* bind the broadcast listener to fixed local port (8765) (otherwise not firewallable) (matz)
* chmod TMPDIR/native, as otherwise set umask prevent it from being readable by the client
I'm wondering if it doesn't make sense to leave the daemon out of the game and let the
client package the environment - it could either cache it in /tmp and leave a note in
~/.icecream or it packages it right into ~/.icecream and use e.g. the inode numbers of
the compilers to verify it's the right environment - think NFS users changing machines.
This would simplify some things and avoid the above bugs (and it would make it more
convenient for users of /opt/gcc-cvs/bin too)
* Improve Documentation (cschum)
* make the protocol version an uint32, not a hand-build array.
* let the client specify it was compiled with recent compiler (supporting -param). If so,
let the daemon compile with the options, otherwise leave them out.
Akademy must have's:
* the scheduler with the newest protocol version wins
* only one scheduler within the same broadcast domain
* daemon: only accept connections from a sane net prefix (scheduler can determine
this and send it out via confMsg) to avoid being exposed to the internet
* always re-discover scheduler after disconnect, don't just re-connect to the last
one (for some reason I don't see why this happened, but it did)
* benchmark/testing jobs (broken machines with broken ram and broken network card on the
icecream network destroy the fun and are not easy to find manually)
* Option -iiface to specify the interface[s] to listen on for the scheduler, or
to use for the daemon.
* Don't explicitly forbid tunnels because it could be useful for things like
* If someone calls a amd64 client on a host that runs a ia32 daemon and there are
no other amd64 daemons in the farm, he will get no answer, but a timeout from
scheduler (quite a corner case, but neat)
* use syslog
* Log problems found at some scheduler log - or even in the monitor. E.g. if a client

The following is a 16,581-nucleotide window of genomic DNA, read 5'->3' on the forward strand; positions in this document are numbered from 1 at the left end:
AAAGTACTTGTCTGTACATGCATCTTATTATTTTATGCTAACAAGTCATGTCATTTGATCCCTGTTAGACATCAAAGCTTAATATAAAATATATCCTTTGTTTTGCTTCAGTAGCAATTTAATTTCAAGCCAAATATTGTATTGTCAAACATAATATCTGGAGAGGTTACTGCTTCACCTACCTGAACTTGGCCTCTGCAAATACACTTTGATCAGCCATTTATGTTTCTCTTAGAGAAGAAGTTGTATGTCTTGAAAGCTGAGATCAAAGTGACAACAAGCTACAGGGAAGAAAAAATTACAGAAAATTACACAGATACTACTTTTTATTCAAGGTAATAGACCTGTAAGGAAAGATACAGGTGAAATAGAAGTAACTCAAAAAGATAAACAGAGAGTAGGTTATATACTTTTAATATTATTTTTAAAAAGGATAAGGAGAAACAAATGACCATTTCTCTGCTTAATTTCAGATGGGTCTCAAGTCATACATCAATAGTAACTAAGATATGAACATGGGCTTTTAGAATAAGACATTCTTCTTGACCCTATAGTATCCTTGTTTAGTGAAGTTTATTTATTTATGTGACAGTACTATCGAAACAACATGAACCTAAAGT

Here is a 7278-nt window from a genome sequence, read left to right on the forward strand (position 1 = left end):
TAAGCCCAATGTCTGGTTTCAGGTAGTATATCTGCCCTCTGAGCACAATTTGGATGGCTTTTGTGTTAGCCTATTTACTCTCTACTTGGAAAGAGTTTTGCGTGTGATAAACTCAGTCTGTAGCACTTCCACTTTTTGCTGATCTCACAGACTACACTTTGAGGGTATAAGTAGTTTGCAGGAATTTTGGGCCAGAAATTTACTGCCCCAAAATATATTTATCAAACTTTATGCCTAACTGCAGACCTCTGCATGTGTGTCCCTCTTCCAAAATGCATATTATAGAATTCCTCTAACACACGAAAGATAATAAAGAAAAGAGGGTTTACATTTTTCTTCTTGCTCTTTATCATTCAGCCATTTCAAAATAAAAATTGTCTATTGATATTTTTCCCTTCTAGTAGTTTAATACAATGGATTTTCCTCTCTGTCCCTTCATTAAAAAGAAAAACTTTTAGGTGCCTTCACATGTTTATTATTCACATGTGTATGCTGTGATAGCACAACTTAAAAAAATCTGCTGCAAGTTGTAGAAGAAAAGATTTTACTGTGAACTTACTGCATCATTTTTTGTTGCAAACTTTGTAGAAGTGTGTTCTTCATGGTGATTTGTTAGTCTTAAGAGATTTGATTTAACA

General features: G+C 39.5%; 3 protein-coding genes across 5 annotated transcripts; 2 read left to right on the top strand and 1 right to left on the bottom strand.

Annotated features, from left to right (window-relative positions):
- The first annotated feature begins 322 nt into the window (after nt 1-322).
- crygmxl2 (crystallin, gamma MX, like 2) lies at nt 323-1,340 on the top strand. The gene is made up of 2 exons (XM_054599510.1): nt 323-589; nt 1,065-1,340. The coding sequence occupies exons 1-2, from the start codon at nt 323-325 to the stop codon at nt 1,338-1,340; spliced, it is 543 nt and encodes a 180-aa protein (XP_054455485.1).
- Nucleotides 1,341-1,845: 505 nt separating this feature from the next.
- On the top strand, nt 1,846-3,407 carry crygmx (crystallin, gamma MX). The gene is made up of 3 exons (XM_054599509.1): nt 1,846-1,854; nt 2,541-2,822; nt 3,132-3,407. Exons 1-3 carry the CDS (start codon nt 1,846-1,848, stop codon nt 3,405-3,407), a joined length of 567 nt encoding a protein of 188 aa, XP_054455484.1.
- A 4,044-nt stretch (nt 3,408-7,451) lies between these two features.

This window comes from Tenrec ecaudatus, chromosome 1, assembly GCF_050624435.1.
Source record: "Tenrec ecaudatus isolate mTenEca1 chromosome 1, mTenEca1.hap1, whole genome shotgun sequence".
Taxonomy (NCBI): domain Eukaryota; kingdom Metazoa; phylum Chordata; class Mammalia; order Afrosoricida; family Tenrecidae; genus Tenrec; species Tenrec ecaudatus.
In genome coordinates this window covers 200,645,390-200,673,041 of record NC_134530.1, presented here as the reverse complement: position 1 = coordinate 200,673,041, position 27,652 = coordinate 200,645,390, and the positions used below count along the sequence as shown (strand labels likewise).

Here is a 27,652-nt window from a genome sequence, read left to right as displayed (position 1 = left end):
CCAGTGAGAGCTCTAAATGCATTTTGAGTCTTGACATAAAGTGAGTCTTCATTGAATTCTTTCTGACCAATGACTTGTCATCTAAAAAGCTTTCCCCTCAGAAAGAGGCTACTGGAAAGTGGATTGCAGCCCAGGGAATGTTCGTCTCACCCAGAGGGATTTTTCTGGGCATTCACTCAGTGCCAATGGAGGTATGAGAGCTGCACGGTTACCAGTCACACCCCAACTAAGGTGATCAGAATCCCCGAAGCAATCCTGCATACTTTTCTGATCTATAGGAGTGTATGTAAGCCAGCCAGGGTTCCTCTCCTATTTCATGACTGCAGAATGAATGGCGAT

can't reach a given daemon, it should be able to tell. Perhaps the scheduler can even
disable that very host for some penalty time
* Reduce amount of force-waits, especially if they involve network latency (scheduler queries)
and daemon context switches:
- remove the need for EndMsg
- do not ask the daemon about the first job (WIP dirk)
* if a compile job SIGSEGV's or SIGABORTs, make sure to recompile locally because it could
be just a glibc/kernel incompatibility on the remote site
* Add heuristic which optimises for overhead-reduction. Statistics prove ( ;) ), that for
e.g. linux kernel the file size varies a lot, and small jobs should be preferably compiled
locally and bigger ones preferably remote.
* Split number of jobs into number of compile jobs (cheap) and number of non compile jobs (can
be expensive, e.g. ld or meinproc). The reason is that multicore chips become more and more
common. Today you can get quad cores easily and in some month we've 8 cores and several link
jobs at the same time can pull down your whole system.
(I can life with a hard coded number of one non compile job but others probably prefer a
Suggestions from "Wilson Snyder" sicortex.com:
- Add ICECREAM_RUN_ICECCD to make the scheduler machine not run iceccd
- Have schedulers redudant - e.g. as in nmbd
Christoph Thielecke writes:
> 1) Problem von icecream: icecc hat /usr/bin/gcc-4.2 kopiert (ist aber ein
> Symlink auf den Hardening-Wrapper, der installiert war, siehe Listing
> unten). Kannst Du vieleicht eine Prüfung einbauen, ob gcc-x.y mit .real
> endet bzw der Wrapper ist?
Andi Kleen writes to protect against misconfiguration:
>generate somefile.h on the client with
>#if __GNUC__ != expected_major || __GNU_MINOR__ != expected_minor
>and then run with
> (this file needs to be in the environment created by create_env)